About the Courses
(Ronald de Wolf)
Quantum computing tries to improve computers (making them faster, more secure etc.) by using quantum-mechanical effects like superposition, interference, and entanglement. There has been much progress in this area in the last 5 years, both in theory and in experimental realization. This course is meant as an introduction to the area for computer scientists and mathematicians. No prior knowledge of physics is assumed. In the 5 days of the course we'll cover the following topics:
- Introduction: some background, the quantum circuit model, early algorithms
- The quantum Fourier transform and Shor's algorithm for factoring integers (and breaking RSA)
- Grover's algorithm for search, quantum walk algorithms
- Complexity theory: query lower bounds, quantum complexity classes
- Quantum communication
Reading material: lecture notes.
Lattices and Cryptography
Lattices have been investigated by mathematicians for over two centuries. In the last decade they have become an extremely active topic of research in computer science and cryptography. This is mainly due to Ajtai's seminal paper from 1996 ushering the beginning of lattice-based cryptography, as well as more recent work, such as the introduction of the LWE problem in 2005 and Gentry's construction of a fully homomorphic encryption scheme.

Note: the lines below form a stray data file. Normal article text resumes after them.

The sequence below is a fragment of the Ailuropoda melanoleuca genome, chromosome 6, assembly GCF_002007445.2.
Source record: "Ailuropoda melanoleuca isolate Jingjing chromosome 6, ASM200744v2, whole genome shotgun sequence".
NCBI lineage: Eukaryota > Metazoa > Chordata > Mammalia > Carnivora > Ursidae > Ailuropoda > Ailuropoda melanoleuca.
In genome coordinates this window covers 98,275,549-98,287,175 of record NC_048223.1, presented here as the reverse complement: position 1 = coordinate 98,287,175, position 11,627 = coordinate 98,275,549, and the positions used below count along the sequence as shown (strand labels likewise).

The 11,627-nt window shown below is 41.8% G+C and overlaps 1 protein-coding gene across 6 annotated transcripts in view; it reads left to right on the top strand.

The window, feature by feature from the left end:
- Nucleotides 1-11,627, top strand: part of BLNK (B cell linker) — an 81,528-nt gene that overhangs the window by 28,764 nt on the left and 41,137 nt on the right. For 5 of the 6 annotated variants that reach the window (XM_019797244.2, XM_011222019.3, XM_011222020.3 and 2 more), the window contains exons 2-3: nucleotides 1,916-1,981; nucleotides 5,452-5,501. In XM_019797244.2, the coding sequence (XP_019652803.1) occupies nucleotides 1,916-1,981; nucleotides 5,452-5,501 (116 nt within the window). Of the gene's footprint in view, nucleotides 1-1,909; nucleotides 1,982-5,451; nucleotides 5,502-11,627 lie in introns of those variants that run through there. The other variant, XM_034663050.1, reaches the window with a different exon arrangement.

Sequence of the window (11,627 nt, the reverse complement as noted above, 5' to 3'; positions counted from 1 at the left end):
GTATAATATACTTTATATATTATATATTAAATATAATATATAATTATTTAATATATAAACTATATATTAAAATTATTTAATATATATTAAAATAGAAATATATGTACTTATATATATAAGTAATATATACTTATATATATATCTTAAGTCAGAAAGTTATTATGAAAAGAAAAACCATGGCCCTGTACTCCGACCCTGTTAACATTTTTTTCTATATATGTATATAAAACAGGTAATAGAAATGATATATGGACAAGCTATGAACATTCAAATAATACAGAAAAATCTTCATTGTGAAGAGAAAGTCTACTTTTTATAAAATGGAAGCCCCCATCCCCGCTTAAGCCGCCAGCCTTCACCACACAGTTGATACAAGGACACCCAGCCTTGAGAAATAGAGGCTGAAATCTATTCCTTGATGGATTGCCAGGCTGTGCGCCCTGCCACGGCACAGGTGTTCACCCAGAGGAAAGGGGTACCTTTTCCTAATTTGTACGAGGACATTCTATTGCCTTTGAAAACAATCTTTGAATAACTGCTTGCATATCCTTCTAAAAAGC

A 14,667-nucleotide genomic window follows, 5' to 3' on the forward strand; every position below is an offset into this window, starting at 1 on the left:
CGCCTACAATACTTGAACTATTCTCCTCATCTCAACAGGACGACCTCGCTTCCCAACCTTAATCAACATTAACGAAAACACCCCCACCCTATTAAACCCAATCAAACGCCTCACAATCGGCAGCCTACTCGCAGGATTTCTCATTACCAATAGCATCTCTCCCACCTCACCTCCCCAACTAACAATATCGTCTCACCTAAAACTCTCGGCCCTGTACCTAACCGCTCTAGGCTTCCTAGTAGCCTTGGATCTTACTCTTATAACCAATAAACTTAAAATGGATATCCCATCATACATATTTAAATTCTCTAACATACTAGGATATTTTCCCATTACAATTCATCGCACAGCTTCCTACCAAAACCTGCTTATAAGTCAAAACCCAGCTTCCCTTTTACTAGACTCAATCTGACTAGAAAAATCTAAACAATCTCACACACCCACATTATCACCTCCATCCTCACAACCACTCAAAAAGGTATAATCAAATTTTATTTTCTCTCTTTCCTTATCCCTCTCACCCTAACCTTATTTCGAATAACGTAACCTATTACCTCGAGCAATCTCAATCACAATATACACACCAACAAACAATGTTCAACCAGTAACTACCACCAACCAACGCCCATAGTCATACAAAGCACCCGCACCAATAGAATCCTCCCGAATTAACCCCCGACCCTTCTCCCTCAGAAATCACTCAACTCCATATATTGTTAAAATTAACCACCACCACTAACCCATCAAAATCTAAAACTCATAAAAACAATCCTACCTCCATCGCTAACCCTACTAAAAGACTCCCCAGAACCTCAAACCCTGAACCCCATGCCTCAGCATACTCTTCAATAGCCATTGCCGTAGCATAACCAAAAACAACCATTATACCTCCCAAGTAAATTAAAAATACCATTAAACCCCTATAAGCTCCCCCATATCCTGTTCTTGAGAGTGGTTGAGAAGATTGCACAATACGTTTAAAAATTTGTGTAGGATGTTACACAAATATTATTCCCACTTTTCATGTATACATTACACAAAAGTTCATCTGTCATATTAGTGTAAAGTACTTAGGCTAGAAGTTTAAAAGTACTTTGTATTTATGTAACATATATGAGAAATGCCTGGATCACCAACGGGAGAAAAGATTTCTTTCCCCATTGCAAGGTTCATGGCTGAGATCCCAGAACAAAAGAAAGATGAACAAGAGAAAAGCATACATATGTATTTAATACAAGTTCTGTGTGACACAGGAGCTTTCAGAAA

This course is mainly meant to serve as an introduction to the area, but will also include some recent developments. Specifically, we will attempt to cover:
- Introduction: history, Minkowski's theorem, basic definitions and results
- Algorithms for lattice problems (both efficient and exponential time), and applications (Coppersmith's method).
- The LWE problem and its quantum aspects. Public key cryptosystems, fully homomorphic encryption.
- Ring-LWE, ideal lattices and quantum algorithms
We will not assume any prior knowledge in the area.
- Lecture notes
- Survey on crypto aspects
- Winter school on cryptography